Delhi has huge plans to invest in solar but it’s the country’s longstanding coal addiction that has climate experts worried
By Avik Roy in Paris
India is the world’s fifth largest economy, a nuclear power, an aspiring actor on the world stage with a charismatic prime minister – and it’s also one of the planet’s top carbon polluters.
The country is frequently cited as one of the main reasons why UN climate talks grind to a halt. Behind every lost day there are always whispers: it’s the Indians again.
But is this fair? Should a country with 300 million without access to power really be expected to lead on slashing the fossil fuels that have brought higher living standards to developed countries?
“It is unfair to call India problematic. In fact, it is a motivated campaign to shut and sideline India at the Paris climate conference,” Chandra Bhushan of Centre for Science and Environment said on the sidelines of the Paris talks.
“What India is demanding is the demand of the poor of the world. The rich countries are very uncomfortable with this. They do not know how to counter India so are spreading the canard that India is a problem,” he added.
Liz Gallagher, climate diplomacy programme leader of E3G, also agreed that India was not – this time at least – slowing progress – citing prime minister Narendra Modi’s announcement of a global coalition to boost solar power.
“India has come with a constructive tone. It is not blocking the talks. India’s leadership in forming a global solar alliance shows its assertiveness in shaping the climate talks rather being reactive to it,” she said.
Still, a closer look at the facts suggests the issues at stake are more complex.
While India has embarked on an ambitious renewable energy pathway, coal is likely to remain its primary source of energy for the next few decades at least.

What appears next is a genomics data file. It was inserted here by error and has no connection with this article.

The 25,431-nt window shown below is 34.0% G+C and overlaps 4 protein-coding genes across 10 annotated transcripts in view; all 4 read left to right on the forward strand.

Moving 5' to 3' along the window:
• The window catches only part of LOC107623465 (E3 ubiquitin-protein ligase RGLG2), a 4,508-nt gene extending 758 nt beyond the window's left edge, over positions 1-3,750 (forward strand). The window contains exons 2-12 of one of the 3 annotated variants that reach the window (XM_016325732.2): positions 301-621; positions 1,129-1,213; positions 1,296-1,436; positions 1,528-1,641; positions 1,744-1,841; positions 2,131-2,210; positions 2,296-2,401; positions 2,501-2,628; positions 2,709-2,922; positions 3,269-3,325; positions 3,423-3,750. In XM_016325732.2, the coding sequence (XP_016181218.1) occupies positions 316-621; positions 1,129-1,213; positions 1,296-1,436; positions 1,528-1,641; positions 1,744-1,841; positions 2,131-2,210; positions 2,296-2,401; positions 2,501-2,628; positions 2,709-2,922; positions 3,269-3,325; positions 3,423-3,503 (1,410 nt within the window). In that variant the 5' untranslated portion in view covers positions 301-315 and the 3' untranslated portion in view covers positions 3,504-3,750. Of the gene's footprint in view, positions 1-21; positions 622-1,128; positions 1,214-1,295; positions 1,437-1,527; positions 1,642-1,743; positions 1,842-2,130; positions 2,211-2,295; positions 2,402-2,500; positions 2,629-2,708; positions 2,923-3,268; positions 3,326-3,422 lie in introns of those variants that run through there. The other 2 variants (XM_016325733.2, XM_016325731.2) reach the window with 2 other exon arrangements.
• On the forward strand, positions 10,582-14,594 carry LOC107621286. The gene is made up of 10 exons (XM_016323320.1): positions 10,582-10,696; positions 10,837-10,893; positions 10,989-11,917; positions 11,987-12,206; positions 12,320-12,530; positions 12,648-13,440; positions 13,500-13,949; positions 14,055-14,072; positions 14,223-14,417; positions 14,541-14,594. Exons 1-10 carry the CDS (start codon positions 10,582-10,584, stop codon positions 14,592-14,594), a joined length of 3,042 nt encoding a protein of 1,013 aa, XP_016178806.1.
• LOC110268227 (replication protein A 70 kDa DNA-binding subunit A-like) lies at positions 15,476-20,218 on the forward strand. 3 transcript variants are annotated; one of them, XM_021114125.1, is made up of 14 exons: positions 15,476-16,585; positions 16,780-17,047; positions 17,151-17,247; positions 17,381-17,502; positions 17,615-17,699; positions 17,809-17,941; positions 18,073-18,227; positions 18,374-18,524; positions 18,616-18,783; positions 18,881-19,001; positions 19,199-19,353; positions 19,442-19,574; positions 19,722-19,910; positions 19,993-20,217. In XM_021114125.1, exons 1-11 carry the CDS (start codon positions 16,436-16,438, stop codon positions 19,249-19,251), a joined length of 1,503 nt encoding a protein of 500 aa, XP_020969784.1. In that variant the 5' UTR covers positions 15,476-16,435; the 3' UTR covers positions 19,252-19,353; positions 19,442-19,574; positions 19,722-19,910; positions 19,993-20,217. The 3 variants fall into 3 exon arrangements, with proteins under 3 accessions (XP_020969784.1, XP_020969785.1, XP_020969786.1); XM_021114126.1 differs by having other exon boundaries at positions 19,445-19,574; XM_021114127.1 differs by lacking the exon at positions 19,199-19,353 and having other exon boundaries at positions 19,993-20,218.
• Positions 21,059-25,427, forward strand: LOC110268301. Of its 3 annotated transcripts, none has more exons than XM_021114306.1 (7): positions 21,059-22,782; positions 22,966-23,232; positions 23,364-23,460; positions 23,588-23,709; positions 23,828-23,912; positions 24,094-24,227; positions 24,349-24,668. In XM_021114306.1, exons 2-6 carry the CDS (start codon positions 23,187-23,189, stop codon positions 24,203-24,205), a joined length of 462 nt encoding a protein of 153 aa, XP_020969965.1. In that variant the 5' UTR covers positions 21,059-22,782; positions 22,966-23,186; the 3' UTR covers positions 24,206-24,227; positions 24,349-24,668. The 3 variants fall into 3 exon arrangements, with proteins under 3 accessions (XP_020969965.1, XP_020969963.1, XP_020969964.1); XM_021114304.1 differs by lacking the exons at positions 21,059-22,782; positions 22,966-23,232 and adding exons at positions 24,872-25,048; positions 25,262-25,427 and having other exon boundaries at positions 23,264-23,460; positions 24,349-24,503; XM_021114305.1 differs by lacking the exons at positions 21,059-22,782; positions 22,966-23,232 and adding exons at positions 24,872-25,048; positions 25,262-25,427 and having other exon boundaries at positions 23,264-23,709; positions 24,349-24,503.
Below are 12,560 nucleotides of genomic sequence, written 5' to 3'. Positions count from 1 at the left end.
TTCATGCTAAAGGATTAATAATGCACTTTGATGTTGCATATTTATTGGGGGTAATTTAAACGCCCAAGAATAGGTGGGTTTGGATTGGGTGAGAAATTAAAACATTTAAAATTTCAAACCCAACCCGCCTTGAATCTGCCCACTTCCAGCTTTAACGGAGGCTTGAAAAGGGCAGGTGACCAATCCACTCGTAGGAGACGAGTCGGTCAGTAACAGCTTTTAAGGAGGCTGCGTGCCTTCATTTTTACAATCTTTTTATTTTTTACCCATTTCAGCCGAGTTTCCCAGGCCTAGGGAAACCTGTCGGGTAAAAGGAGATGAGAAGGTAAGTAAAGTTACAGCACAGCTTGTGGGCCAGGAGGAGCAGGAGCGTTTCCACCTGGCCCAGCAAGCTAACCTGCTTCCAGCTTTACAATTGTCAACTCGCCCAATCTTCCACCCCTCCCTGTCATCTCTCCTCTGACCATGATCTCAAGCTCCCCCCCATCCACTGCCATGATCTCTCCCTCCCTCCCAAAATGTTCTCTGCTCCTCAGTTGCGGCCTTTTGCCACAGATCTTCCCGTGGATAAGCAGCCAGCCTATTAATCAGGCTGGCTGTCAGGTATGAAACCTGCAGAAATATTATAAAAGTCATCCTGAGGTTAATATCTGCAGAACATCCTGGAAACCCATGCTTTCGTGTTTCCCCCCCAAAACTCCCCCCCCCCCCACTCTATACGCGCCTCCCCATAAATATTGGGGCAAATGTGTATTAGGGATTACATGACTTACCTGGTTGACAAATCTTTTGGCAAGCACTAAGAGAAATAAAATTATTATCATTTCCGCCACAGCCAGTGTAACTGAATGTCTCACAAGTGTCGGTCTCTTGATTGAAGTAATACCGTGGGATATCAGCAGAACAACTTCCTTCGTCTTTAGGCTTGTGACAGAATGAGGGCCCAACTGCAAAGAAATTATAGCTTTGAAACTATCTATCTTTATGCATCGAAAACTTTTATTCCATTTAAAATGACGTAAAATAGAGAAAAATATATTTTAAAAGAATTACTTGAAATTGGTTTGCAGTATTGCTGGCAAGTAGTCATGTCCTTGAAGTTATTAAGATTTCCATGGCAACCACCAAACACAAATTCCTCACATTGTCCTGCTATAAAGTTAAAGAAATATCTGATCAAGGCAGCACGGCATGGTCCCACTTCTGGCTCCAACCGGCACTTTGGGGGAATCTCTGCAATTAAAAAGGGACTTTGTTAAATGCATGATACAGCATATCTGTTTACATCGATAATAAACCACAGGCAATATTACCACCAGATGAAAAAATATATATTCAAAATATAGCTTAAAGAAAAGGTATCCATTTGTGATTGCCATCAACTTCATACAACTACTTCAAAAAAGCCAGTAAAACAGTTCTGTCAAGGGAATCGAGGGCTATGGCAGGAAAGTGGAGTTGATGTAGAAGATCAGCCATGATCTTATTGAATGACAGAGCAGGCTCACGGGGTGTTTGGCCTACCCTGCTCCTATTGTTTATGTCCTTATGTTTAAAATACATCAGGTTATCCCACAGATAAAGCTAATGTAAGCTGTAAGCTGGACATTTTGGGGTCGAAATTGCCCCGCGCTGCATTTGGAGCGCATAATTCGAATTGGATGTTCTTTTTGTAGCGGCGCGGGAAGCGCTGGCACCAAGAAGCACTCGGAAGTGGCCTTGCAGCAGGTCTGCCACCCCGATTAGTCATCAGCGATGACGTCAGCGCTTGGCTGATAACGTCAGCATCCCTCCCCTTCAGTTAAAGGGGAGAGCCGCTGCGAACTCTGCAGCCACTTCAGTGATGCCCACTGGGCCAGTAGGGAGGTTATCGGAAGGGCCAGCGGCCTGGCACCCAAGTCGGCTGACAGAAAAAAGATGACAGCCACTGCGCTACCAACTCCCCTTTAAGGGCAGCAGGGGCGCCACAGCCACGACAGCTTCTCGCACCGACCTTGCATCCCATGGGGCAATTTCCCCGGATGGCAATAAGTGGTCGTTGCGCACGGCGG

That makes the country’s negotiators unwilling to back tougher proposals on the table in Paris that would see the world economy decarbonised by 2100.
New Delhi hopes to bring down its dependence on coal for electricity production from the current 61% to 57% by 2031, and boost the share of non-fossil fuel to 40% of India’s total energy mix by 2030.
The contribution of renewable energy in total electricity generation is projected to grow from 12% to 29%, a recent Indian government projection said.
Those proposals have failed impress some experts.
The Climate Action Tracker think tank released a new analysis on emissions from coal plants, and raised questions over India’s obsession towards coal plants.
“It is clear that India would be making a very risky investment for sustainable development by going too much further into coal when the alternatives are both cheaper, more cost-effective and have a much lower environmental, health, and agricultural damage on the country,” Bill Hare of Climate Analytics said.
India could blow the UN’s 2C warming target if it continues to invest in coal – the most polluting fossil fuel – he said.
That would undoubtedly place India – a country highly vulnerable to future climate impacts – under immense strain.